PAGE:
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A Hole in The Universe; Mystery Solar Ripples

 
 
Reply Thu 30 Aug, 2007 08:05 pm
Here are two science stories that I think are note worthy:

Astronomers find a hole in the universe
by Seth Borenstein, Associated Press Science Writer


Astronomers have stumbled upon a tremendous hole in the universe. That's got them scratching their heads about what's just not there. The cosmic blank spot has no stray stars, no galaxies, no sucking black holes, not even mysterious dark matter. It is 1 billion light years across of nothing. That's an expanse of nearly 6 billion trillion miles of emptiness, a University of Minnesota team announced Thursday.

Astronomers have known for many years that there are patches in the universe where nobody's home. In fact, one such place is practically a neighbor, a mere 2 million light years away. But what the Minnesota team discovered, using two different types of astronomical observations, is a void that's far bigger than scientists ever imagined.

"This is 1,000 times the volume of what we sort of expected to see in terms of a typical void," said Minnesota astronomy professor Lawrence Rudnick, author of the paper that will be published in Astrophysical Journal. "It's not clear that we have the right word yet ... This is too much of a surprise."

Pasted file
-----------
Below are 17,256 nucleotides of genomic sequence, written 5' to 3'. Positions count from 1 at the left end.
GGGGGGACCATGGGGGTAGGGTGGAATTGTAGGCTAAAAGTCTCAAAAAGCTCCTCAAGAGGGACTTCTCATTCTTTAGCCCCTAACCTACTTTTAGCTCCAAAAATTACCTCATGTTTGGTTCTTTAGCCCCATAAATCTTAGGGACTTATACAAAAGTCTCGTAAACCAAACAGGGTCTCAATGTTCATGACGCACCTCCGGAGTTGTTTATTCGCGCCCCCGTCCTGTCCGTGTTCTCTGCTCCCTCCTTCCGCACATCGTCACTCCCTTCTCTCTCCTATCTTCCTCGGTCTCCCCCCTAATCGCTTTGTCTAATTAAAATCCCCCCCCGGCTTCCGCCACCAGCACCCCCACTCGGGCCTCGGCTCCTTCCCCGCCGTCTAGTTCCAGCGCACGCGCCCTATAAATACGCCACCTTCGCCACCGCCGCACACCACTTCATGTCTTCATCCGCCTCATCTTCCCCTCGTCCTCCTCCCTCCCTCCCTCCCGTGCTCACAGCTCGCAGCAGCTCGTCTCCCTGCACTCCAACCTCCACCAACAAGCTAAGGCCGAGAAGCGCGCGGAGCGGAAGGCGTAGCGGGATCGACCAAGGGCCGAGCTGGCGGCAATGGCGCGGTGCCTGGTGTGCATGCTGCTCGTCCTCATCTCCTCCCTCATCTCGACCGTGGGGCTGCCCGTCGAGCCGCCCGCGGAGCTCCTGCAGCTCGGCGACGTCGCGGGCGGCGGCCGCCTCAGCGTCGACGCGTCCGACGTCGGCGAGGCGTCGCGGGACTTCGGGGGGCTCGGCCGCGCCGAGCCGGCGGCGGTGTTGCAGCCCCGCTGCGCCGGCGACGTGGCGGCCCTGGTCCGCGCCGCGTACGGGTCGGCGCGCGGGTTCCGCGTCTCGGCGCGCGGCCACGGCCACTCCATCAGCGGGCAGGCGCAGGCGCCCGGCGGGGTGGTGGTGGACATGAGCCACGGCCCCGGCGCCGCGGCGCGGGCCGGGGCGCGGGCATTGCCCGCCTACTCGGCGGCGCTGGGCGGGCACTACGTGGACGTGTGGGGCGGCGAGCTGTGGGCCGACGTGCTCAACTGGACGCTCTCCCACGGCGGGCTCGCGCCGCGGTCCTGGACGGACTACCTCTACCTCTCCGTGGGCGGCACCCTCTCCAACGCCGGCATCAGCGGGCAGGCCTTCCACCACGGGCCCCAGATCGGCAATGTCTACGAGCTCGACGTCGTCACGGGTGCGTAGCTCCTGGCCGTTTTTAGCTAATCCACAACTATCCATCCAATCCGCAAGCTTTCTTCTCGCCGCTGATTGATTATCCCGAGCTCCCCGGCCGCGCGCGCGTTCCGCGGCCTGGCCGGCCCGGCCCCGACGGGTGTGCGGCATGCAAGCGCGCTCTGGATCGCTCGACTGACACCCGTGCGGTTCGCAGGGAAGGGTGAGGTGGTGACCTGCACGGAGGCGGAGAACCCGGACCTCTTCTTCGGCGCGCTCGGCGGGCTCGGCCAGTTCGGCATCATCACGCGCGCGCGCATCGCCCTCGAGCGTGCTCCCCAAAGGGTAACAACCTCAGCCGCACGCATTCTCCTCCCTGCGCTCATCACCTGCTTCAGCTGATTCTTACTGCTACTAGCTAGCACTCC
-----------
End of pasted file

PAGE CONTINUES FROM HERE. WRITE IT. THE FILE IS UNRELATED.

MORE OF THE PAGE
Full Story Here

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Mysterious Solar Ripples Detected

Dave Mosher
Staff Writer
Space.com

Mysterious waves that help transport the sun's energy out into space have been detected by scientists for the first time.

Researchers hope their discovery of the energetic ripples, known as Alfven waves, will shed light on other solar phenomena such as the sun's magnetic fields and its super-hot corona, or outermost atmosphere. A new video shows the ripples in action.

"Alfven waves can provide us with a window into processes that are fundamental to the workings of the sun and its impacts on Earth," said Steve Tomczyk, a space scientist with the National Center for Atmospheric Research (NCAR).

Like a wave traveling along a string, Alfven waves run along the sun's magnetic field lines and reach deep into space. While astrophysicists have identified the waves far away from the sun, they've never been detected close to our star-the ripples were too small and too fast to spot.

To observe the elusive waves, Tomczyk and his colleagues pointed the coronal multichannel polarimeter (CoMP) instrument, located at the National Solar Observatory's Sacramento Peak Observatory in New Mexico, at the sun's hot, hazy corona. Thanks to CoMP's imaging speed of one picture every 15 seconds, the scientists captured the waves traveling at about 9 million mph (14.5 million kilometers per hour).

"The waves are visible all the time and they occur all over the corona, which was initially surprising to us," said Scott McIntosh, a space scientist at the Southwest Research Institute in Boulder, Colo.

The waves might help explain how energy is transferred to the sun's corona, which is millions of degrees hotter than the solar surface.

Tomczyk and his colleagues' findings will be detailed in the Aug. 30 online edition of the journal Science.
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Richardgrant
 
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Reply Fri 9 Nov, 2007 06:15 pm
@Pythagorean,
In Walter Russell's philosophy he says, Light is the masculine energy, this is equally balanced by the feminine, which is darkness, in the material universe there are always two opposites balancing each other.
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